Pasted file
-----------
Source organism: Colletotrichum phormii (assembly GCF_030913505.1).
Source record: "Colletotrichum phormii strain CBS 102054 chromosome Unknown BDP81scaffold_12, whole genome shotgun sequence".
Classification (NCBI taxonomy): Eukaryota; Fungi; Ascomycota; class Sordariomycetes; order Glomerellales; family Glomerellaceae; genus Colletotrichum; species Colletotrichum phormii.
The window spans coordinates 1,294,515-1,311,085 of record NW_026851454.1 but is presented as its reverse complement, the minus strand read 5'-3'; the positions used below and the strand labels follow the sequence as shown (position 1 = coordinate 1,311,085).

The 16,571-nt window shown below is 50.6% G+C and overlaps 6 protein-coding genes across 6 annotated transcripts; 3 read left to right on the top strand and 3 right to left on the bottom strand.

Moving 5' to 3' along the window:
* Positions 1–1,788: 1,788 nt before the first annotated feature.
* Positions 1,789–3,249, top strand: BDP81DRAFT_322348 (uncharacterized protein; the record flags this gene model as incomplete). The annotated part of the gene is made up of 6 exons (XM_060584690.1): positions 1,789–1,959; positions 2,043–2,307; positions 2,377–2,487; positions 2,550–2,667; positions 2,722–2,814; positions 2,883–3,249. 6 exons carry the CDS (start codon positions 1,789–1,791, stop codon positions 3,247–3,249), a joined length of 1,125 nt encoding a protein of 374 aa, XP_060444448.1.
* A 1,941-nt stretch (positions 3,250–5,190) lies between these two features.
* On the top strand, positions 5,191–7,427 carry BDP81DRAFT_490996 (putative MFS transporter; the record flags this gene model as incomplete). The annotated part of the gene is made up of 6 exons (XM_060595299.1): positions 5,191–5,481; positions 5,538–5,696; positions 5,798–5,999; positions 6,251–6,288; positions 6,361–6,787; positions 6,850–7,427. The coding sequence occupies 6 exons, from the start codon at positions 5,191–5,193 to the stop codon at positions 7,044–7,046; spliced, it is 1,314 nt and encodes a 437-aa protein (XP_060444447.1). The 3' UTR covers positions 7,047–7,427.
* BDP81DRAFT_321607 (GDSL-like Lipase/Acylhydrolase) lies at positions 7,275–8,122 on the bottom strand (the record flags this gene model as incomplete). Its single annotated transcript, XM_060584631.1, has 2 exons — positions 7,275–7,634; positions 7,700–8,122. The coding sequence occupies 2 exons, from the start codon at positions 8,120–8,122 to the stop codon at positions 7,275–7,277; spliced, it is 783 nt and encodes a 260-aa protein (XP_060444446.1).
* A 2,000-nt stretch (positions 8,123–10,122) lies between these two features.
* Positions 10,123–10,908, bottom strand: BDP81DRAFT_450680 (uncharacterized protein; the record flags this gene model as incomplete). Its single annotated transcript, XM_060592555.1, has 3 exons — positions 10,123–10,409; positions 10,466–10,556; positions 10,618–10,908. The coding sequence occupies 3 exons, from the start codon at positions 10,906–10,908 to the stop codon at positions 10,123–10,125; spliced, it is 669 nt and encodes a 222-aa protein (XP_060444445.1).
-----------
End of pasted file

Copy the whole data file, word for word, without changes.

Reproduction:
Source organism: Colletotrichum phormii (assembly GCF_030913505.1).
Source record: "Colletotrichum phormii strain CBS 102054 chromosome Unknown BDP81scaffold_12, whole genome shotgun sequence".
Classification (NCBI taxonomy): Eukaryota; Fungi; Ascomycota; class Sordariomycetes; order Glomerellales; family Glomerellaceae; genus Colletotrichum; species Colletotrichum phormii.
The window spans coordinates 1,294,515-1,311,085 of record NW_026851454.1 but is presented as its reverse complement, the minus strand read 5'-3'; the positions used below and the strand labels follow the sequence as shown (position 1 = coordinate 1,311,085).

The 16,571-nt window shown below is 50.6% G+C and overlaps 6 protein-coding genes across 6 annotated transcripts; 3 read left to right on the top strand and 3 right to left on the bottom strand.

Moving 5' to 3' along the window:
* Positions 1–1,788: 1,788 nt before the first annotated feature.
* Positions 1,789–3,249, top strand: BDP81DRAFT_322348 (uncharacterized protein; the record flags this gene model as incomplete). The annotated part of the gene is made up of 6 exons (XM_060584690.1): positions 1,789–1,959; positions 2,043–2,307; positions 2,377–2,487; positions 2,550–2,667; positions 2,722–2,814; positions 2,883–3,249. 6 exons carry the CDS (start codon positions 1,789–1,791, stop codon positions 3,247–3,249), a joined length of 1,125 nt encoding a protein of 374 aa, XP_060444448.1.
* A 1,941-nt stretch (positions 3,250–5,190) lies between these two features.
* On the top strand, positions 5,191–7,427 carry BDP81DRAFT_490996 (putative MFS transporter; the record flags this gene model as incomplete). The annotated part of the gene is made up of 6 exons (XM_060595299.1): positions 5,191–5,481; positions 5,538–5,696; positions 5,798–5,999; positions 6,251–6,288; positions 6,361–6,787; positions 6,850–7,427. The coding sequence occupies 6 exons, from the start codon at positions 5,191–5,193 to the stop codon at positions 7,044–7,046; spliced, it is 1,314 nt and encodes a 437-aa protein (XP_060444447.1). The 3' UTR covers positions 7,047–7,427.
* BDP81DRAFT_321607 (GDSL-like Lipase/Acylhydrolase) lies at positions 7,275–8,122 on the bottom strand (the record flags this gene model as incomplete). Its single annotated transcript, XM_060584631.1, has 2 exons — positions 7,275–7,634; positions 7,700–8,122. The coding sequence occupies 2 exons, from the start codon at positions 8,120–8,122 to the stop codon at positions 7,275–7,277; spliced, it is 783 nt and encodes a 260-aa protein (XP_060444446.1).
* A 2,000-nt stretch (positions 8,123–10,122) lies between these two features.
* Positions 10,123–10,908, bottom strand: BDP81DRAFT_450680 (uncharacterized protein; the record flags this gene model as incomplete). Its single annotated transcript, XM_060592555.1, has 3 exons — positions 10,123–10,409; positions 10,466–10,556; positions 10,618–10,908. The coding sequence occupies 3 exons, from the start codon at positions 10,906–10,908 to the stop codon at positions 10,123–10,125; spliced, it is 669 nt and encodes a 222-aa protein (XP_060444445.1).